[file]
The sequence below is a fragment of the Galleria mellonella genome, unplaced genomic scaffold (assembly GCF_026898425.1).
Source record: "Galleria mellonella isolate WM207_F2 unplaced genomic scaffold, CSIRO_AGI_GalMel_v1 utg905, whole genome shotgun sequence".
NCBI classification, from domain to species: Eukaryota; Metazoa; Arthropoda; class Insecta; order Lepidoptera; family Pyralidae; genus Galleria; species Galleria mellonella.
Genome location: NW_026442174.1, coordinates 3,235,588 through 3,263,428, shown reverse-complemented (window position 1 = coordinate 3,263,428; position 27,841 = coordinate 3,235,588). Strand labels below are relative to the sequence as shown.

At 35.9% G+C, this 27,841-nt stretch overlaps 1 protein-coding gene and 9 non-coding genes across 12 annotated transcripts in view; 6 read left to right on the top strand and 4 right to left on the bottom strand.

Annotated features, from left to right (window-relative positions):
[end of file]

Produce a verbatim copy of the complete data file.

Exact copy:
The sequence below is a fragment of the Galleria mellonella genome, unplaced genomic scaffold (assembly GCF_026898425.1).
Source record: "Galleria mellonella isolate WM207_F2 unplaced genomic scaffold, CSIRO_AGI_GalMel_v1 utg905, whole genome shotgun sequence".
NCBI classification, from domain to species: Eukaryota; Metazoa; Arthropoda; class Insecta; order Lepidoptera; family Pyralidae; genus Galleria; species Galleria mellonella.
Genome location: NW_026442174.1, coordinates 3,235,588 through 3,263,428, shown reverse-complemented (window position 1 = coordinate 3,263,428; position 27,841 = coordinate 3,235,588). Strand labels below are relative to the sequence as shown.

At 35.9% G+C, this 27,841-nt stretch overlaps 1 protein-coding gene and 9 non-coding genes across 12 annotated transcripts in view; 6 read left to right on the top strand and 4 right to left on the bottom strand.

Annotated features, from left to right (window-relative positions):